People tell Ed Bostic it must be great to work just four hours a day.
His reply is that if they know somebody who does that let him know.
Bostic is the morning DJ at radio station WRLD (Boomer 95.3) and the program director as well.
His job is much more than the 6 a.m.-10 a.m. he is on the air Monday through Friday.
"I'm here at 4:30 in the morning and am often here at 3:30 in the afternoon," he said.
Then there are those radio remotes at car lots and stores around the Chattahoochee Valley and playing emcee at various functions, many of those on the weekend.
Many a holiday, he is seated in front of his microphone.
But he really wouldn't have it any other way.
"I can't think of a better way of making a living," he said.
He has no hobbies and spends most of his free time "working in the yard."
While he loves spending time with his wife and daughter, he loves meeting new people, an opportunity his job gives him.
He also works as public address announcer for the Columbus Lions football team, which he really wishes more people in Columbus and Phenix City would support. "It is good football and it is fun," he said.
Where do you get some of the funny material you use on the show?
It comes from everywhere. I was in a restaurant and saw something I liked on a place card. Sometimes, it just come to me. I read one day that it was the anniversary of the first automobile accident. The first thing that came to my mind was "one telegram, that's all," playing off the Ken Nugent ads.
What got you interested in radio?
When I was a kid, a van would pull up by the shopping center and the man would play records. One day he asked me if I wanted to be on the radio and I said "sure." He asked me want I wanted to be when I grew up. I said a Playboy photographer. All the color went out of his face. I was about 8 or 9.
Are radio DJs still considered celebrities?
To quite a few people, yes.
Do you like being a celebrity?
Actually, it makes me feel a little uncomfortable, especially when someone comes to me in a restaurant and wants to pay for my meal. I've had men come up to me in the restroom and want to shake hands. I've signed baseball gloves.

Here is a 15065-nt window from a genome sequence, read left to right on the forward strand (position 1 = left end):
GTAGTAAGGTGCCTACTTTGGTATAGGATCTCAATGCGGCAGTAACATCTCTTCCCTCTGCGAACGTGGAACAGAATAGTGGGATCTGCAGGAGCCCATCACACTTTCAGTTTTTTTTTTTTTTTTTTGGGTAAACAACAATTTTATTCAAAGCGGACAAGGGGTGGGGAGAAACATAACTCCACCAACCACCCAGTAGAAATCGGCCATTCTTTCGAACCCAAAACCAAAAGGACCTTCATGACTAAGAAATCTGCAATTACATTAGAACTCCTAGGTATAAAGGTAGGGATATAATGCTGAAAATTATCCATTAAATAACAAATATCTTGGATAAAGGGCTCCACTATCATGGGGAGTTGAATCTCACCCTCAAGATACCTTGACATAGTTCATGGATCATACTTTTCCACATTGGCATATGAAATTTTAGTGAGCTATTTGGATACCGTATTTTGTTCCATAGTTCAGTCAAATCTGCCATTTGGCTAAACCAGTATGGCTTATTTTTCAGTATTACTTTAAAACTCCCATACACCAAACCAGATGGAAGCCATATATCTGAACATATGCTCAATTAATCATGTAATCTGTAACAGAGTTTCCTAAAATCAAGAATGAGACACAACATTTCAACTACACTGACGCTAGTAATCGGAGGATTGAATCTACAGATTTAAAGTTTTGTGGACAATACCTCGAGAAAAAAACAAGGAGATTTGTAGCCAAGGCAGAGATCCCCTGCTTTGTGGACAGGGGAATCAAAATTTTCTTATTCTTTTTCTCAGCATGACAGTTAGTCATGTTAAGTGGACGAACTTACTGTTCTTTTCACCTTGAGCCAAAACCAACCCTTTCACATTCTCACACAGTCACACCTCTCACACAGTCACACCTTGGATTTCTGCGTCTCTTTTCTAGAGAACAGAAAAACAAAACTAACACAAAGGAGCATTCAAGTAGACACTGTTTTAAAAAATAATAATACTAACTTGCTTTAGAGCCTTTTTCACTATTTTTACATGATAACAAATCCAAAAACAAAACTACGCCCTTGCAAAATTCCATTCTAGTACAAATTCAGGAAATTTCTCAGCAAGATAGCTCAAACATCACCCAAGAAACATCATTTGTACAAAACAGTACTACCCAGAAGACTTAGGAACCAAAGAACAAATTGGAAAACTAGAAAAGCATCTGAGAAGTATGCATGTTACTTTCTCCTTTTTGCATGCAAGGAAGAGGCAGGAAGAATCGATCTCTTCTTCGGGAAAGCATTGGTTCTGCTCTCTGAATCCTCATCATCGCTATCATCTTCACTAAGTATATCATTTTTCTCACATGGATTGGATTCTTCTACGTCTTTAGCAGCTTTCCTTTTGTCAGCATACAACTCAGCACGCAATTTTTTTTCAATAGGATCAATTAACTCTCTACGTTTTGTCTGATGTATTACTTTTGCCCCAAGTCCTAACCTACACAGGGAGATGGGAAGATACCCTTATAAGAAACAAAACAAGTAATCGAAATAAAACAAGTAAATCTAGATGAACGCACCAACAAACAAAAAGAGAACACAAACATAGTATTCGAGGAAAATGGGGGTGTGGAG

How about the term DJ?
I like announcer better. DJ has been diluted by rappers.
Have you had embarrassing moments?
Oh sure. I've gotten a funny thought in my head and not been able to stop laughing or broken down and cried at a charity event. When we used records, I'd leave the room and come back to find the record skipping playing the same part over and over again.
Records? Times have changed.
When I began, I was playing my own records on the air. I was in heaven. Everything is computer hard drive now.
You like the idea of having local DJs on the air.
Somebody on a syndicated radio show can't tell you about a wreck on Macon Road. When people need information they turn to the radio.
You become a friend to listeners, somebody they trust.
I've had people call me threatening suicide. I talk to them off the air trying to help. They hang up and I never know what happened.
You've played all kinds of music.
Country, classic rock, adult contemporary. Everything. I love the oldies music I play now because it is the music I grew up with. When I was in country I used the name J.P. Morgan. I thought it sounded cool. I really need a better radio name. You know, Ed Bostic, is just not that exciting.
Do you enjoy remotes?
Yes. I like to hear what people think of the show. When I'm on the air, I'm sitting in an empty room. I never know if anyone thought what I said was funny.
You work with Chuck Leonard. What is that like?
Chuck is great, a real brainiac. When it comes to trivia, he knows everything.
Do you ever regret not continuing your career as a musician and maybe having someone playing your songs?
I was at a great Vince Gill concert here and did think about how cool it would be to be up on that stage performing.